Skip to main content

we all have those moments sometimes

Cross gender arousal confused many of us growing up. A symptom of being trans, it was often misread for our identities being rooted in fetish. Even today there can be remnants of guilt from my education and I will occasionally ask myself what I am doing.

However, absolutely nothing will change the fact that I am trans and always have been. For years I hoped it would go away and let me live in peace but that wasn’t going to happen so I finally resolved to lead the best life I could as a trans person.

The pangs of wanting to lead a conventional life will resurface when my mood is low but that dissipates, and I quickly move back to the realization that it is far better to live in comfortable self-acceptance than not.


  1. You know, it's funny. A friend from college once came to visit me post-transition. He remarked that, of all the people he'd visited from our time in undergrad, I was the most conventional. My wide eyes and smile betrayed my disbelief.

    "What?" he asked, "You went to grad school, entered a profession, dress conservatively, make good money and spend it wisely, and have a nice place to live in. I'm not putting you down; I'm impressed. We went on a wild ride at Berkeley, and not everyone has it so together that we hung with."

    "Um, thanks? But conventional? l mean you did skip the part where.... "

    "Where you figured out who you were and did something about it? Well, sorry, but if that undermines that you're life is conventional, we need to redefine conventional. l mean, in another decade I'd be saying everything about your independence is unconventional because you're a woman. Sorry, you're basically conventional. And it's pretty cool. And in decades future, that you're trans won't be unconventional either."

    My friend was always a little ahead of the game. He was the one who told folks engaged in a battle-of-the-sexes debate in the dorms not to listen to me because, "he thinks like a woman." I think he knew he was tacitly flattering me. Upon meeting me not too many years later, my transition just made sense to him. BTW, he was in military intelligence.

    Conventional, unconventional... meh. I'm me. l like me. :)


Post a Comment

Popular posts from this blog

One transgender woman's take on AGP

This entry from the transhealth website dates back to 2001 and it offers a very nice dissection of the now mostly debunked but still controversial AGP theory and how this transgender woman could care two cents about it. People who have been trying to marginalize the experience of gynephilic transwomen have pushed for the stigmatizing idea that they are actually perverted men. Well this soul, who couldn't give a hoot either way, isn't buying any of it and her frankness at times had me chuckling to myself as I read her posting. If we ever met I would give her a hug for seeing through the BS but mostly for being herself: "About a year ago I was reading on Dr. Anne Lawrence’s site about a new theory of the origin of trans called “autogynephilia.” This theory asserts that many trans women—and transsexual women in particular—desire reassignment surgery because they are eroticizing the feminization of their bodies. The first thing that struck me about it, of course, was t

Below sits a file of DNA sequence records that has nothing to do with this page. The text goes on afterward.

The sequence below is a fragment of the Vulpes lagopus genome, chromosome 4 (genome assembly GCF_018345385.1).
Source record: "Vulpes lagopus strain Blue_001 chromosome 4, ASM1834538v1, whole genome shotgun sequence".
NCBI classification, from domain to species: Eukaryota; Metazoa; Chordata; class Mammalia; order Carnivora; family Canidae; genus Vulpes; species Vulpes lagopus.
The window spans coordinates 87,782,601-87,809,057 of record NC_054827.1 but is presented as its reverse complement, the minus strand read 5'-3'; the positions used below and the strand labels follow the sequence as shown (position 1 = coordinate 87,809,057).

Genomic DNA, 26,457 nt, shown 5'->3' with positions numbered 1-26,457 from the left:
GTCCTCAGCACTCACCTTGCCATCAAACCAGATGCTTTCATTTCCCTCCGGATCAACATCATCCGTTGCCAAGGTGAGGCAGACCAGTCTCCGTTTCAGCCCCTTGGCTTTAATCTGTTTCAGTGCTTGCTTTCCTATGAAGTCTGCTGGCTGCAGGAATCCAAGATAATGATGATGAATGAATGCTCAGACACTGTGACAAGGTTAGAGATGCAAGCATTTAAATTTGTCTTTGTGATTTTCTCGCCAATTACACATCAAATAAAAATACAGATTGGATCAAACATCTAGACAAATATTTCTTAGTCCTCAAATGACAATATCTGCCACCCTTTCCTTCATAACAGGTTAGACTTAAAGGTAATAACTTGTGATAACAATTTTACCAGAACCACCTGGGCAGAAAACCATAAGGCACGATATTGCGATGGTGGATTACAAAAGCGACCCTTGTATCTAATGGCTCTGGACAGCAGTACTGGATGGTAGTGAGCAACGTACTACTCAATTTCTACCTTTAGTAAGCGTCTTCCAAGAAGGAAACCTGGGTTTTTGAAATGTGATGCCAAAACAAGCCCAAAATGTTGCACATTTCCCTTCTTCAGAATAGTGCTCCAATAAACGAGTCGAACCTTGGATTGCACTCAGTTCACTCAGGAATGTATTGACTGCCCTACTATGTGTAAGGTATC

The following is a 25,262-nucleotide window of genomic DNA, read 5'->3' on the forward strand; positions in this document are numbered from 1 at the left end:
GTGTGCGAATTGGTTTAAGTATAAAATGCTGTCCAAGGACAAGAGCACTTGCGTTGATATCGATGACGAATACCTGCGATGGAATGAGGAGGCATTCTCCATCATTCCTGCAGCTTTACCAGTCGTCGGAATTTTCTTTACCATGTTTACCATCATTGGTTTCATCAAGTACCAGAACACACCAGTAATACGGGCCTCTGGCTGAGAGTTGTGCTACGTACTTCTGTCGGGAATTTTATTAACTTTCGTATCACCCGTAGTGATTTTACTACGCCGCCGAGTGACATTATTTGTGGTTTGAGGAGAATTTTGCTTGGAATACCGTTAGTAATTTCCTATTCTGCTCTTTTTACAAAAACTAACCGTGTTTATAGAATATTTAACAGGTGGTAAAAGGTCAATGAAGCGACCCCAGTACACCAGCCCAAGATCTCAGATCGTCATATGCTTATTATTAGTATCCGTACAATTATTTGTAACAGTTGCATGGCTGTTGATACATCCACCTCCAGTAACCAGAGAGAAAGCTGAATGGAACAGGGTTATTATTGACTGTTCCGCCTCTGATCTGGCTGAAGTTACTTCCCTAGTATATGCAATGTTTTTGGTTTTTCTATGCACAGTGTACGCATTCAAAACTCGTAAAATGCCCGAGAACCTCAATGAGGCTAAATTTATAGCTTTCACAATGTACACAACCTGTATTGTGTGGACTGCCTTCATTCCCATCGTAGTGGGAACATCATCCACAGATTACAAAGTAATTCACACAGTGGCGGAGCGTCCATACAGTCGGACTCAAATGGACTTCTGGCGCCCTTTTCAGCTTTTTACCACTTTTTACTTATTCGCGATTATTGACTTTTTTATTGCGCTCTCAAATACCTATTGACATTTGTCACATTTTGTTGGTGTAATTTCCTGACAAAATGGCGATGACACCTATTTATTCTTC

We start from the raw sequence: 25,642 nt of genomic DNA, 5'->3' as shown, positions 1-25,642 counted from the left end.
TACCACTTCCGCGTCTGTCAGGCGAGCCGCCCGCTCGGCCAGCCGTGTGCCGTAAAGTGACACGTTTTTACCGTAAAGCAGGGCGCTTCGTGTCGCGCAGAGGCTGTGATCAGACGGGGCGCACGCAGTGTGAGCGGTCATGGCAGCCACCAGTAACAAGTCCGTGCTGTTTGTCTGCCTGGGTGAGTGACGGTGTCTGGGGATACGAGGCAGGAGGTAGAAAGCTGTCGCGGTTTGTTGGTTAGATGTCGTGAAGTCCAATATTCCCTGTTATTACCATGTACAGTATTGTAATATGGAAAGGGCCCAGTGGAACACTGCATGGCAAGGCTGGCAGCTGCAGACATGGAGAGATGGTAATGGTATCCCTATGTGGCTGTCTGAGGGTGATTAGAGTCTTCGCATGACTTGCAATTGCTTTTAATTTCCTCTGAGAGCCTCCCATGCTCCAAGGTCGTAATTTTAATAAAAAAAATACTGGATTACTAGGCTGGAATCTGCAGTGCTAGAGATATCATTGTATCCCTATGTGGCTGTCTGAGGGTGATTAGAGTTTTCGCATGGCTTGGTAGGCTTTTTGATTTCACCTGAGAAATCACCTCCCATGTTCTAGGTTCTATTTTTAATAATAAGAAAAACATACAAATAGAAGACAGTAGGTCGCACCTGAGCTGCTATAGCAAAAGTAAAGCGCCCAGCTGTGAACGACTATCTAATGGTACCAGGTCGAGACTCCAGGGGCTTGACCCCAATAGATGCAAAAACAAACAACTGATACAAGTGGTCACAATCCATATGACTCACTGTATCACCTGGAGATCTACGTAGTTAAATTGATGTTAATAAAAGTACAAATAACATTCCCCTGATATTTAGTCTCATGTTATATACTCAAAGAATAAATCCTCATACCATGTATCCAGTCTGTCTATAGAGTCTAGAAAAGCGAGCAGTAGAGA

Never Say Never....

 I was certain that I would never post here again and yet, here I am. It’s been several years, and life has changed me yet again. I have burrowed further into my psyche to discover more internal truths about myself all in the silence of a life lived with more periods of reflective solitude than ever before. After attempting for many years to be a problem solver for others, I needed to dig deeply to discover who I was, which should be a necessity for all people and an absolute imperative for those of us who dare rub against the grain of conventional society. The most important thing we can do for ourselves is honor the internal voice which has driven us since childhood. That whisper which we were compelled to ignore through our initial indoctrination must be listened to again for guidance. I knew I had spent too long heeding messaging that wasn’t working for me as a trans person, and it was time to stop. For the world gleefully basks in a level ignorance and hypocrisy we are not abl

my last post

This will be my last blog post. When I wrote recently that this blog had another seven years of life in it I was trying to convince myself that it was true. It was in fact a little bit of self delusion. With almost 3,000 posts to date I have accomplished what I set out to do which was to heal myself and in the process share some of the struggle I had been through with others on the chance they might find some value in my words. After seven years of writing, my life still isn't perfect; no one's is. But I have discovered a path forward completely free of the trappings which society would have had me adopt so I could fit in. Over the last 25 years of my life I have turned over every stone I could find while exploring this topic and in the process realized that we haven't even begun to scratch the surface of this deeply complex subject. What I have ultimately learned is that my instincts have more value than what someone who isn't gender dysphoric writes about me. We